The majority of marriages in India are still arranged, and often families recruit outside help to get them set up. That's where Sima Taparia, the self-proclaimed "top matchmaker" of Mumbai, steps in, via a new Netflix series that's left people clamoring for more. Indian Matchmaking has become a viewing obsession for many since the eight-part reality show debuted earlier this month, showing Taparia trying to set up affluent clients in both India and the US. But the show has also become a lightning rod of sorts, dividing its viewership into those who say it's an honest depiction of the arranged-marriage system, and those who hate-watch it for its antiquated attitude toward 21st-century relationships—"a disturbing reminder of patriarchy and misogyny, casteism and colorism," per the BBC. More on the show from around the internet:
- 'Cringe-binge-watching': NPR lays out in further detail some of the criticisms of the show, including that women are told by the 57-year-old Taparia to "adjust and compromise" in order to find a mate. The motivation for many to find "fair-skinned" partners is also on display, highlighting the "harmful, regressive brutality" of discrimination against darker-skinned Indians.
- Another head-shake: Sonia Saraiya concurs on the major issues, noting for Vanity Fair that "what I want from Indian Matchmaking is probably impossible: Not just an exploration of arranged marriage, but a true reckoning with its limitations." She also explains what happened to her personally when she opted out of the matchmaking system.
- An eye-opener for the masses: Shruti Dhapola agrees the show is problematic, but as she writes for the Indian Express, while the show "might be a reality TV cringefest, many of the ideas expressed around 'arranged' marriage are very much alive and real"—including that it's the woman who usually has to compromise.
- 'Validation': Mallika Rao says the show is "just telling it like it is." In her piece for New York magazine, Rao says she "did not feel anger, but a bemused relief, even validation" while watching it. Rao, an Indian American, dated and married a white man, then divorced him, and she doesn't regret her choice to leave behind all cultural expectations: "When the game itself is dirty, why yell at a mirror pointed at it, reflecting the moves for all to see?"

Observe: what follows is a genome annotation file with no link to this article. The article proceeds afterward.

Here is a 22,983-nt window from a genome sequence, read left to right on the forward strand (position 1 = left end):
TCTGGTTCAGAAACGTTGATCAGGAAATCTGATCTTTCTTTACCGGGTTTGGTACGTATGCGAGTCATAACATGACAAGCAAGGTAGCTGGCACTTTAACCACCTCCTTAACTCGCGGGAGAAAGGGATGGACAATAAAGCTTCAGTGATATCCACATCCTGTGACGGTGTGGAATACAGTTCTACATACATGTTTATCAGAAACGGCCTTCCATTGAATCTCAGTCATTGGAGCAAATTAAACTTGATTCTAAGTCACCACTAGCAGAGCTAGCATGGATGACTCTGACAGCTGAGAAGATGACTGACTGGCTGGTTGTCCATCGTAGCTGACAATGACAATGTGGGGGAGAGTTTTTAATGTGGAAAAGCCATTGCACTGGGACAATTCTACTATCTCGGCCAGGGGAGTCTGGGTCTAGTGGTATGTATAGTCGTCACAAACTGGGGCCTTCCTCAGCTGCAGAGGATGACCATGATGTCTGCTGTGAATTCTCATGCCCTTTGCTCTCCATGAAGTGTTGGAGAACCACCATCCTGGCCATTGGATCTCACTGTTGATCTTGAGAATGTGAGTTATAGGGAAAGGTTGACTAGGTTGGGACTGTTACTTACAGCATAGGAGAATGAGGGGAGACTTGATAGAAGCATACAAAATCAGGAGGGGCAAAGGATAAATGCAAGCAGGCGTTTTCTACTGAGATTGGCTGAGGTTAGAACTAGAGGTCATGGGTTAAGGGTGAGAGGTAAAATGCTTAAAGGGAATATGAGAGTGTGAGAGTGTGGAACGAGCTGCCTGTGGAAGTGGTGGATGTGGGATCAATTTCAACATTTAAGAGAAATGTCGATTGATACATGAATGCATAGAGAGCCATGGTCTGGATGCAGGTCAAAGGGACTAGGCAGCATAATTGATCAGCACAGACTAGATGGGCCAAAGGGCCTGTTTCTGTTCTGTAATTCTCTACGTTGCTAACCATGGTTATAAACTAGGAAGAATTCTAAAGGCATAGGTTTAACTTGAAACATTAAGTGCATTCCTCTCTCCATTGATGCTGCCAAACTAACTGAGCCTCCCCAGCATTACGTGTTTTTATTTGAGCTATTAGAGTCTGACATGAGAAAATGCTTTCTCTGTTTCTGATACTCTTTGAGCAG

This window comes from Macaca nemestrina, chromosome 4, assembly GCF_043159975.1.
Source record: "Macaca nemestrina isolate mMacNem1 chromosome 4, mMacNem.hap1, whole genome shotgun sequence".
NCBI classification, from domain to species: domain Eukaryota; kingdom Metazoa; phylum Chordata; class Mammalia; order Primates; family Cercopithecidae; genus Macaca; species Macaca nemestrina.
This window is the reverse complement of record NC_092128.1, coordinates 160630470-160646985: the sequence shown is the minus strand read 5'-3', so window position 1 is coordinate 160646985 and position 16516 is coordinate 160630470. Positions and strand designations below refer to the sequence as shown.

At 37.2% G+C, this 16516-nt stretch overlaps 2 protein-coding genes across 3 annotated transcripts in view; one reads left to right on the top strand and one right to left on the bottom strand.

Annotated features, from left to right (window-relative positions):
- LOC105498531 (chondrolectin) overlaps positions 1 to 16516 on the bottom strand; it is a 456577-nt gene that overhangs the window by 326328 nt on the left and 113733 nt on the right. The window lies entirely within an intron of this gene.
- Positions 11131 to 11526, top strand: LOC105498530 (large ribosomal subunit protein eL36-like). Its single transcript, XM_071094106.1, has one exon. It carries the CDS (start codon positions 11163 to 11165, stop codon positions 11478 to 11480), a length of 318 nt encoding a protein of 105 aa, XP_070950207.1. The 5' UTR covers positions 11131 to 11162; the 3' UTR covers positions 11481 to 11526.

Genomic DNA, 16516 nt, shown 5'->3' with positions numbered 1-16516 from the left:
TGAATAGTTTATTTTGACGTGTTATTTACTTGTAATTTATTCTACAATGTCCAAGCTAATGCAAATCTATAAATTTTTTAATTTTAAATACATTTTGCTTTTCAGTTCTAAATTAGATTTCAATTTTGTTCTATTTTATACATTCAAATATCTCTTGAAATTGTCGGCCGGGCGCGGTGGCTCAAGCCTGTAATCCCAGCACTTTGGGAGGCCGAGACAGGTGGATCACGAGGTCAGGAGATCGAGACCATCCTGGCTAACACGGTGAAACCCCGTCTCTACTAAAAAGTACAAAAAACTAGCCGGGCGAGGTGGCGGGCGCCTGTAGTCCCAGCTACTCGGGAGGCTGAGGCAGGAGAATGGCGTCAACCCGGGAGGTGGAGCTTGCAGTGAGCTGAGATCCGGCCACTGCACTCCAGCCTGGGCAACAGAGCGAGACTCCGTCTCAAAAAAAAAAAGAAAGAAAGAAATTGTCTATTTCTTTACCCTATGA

- Answers for the uninitiated: Variety replies to 10 questions about Indian matchmaking to help out those who aren't familiar with the process, including why everyone on the show has their own "biodata."
- A controversial star: One of the women Taparia tries to match, Aparna Shewakramani, has a reputation for being picky. New York magazine rounds up some of the things the 35-year-old "simply cannot stand," including passionately romantic men, the majority of her first dates, the outdoors, and comedy.
- In defense of Aparna: Some go to bat for Shewakramani, including Alison Herman, who writes at the Ringer that "most of Aparna's over-the-top tendencies are just understandable instincts taken too far." For example, Herman writes, "what's so villainous about hating boring dates?"
- More from Aparna: New York features an in-depth interview with Shewakramani, in which she talks about why she decided to do the show, her interactions with Taparia, and whether she still keeps in touch with some of her "matches."
- Sima on the backlash: Taparia realizes she's acquired some haters, but she tells Pinkvilla she loves the memes that have been generated about her and that the criticism "makes me stronger."
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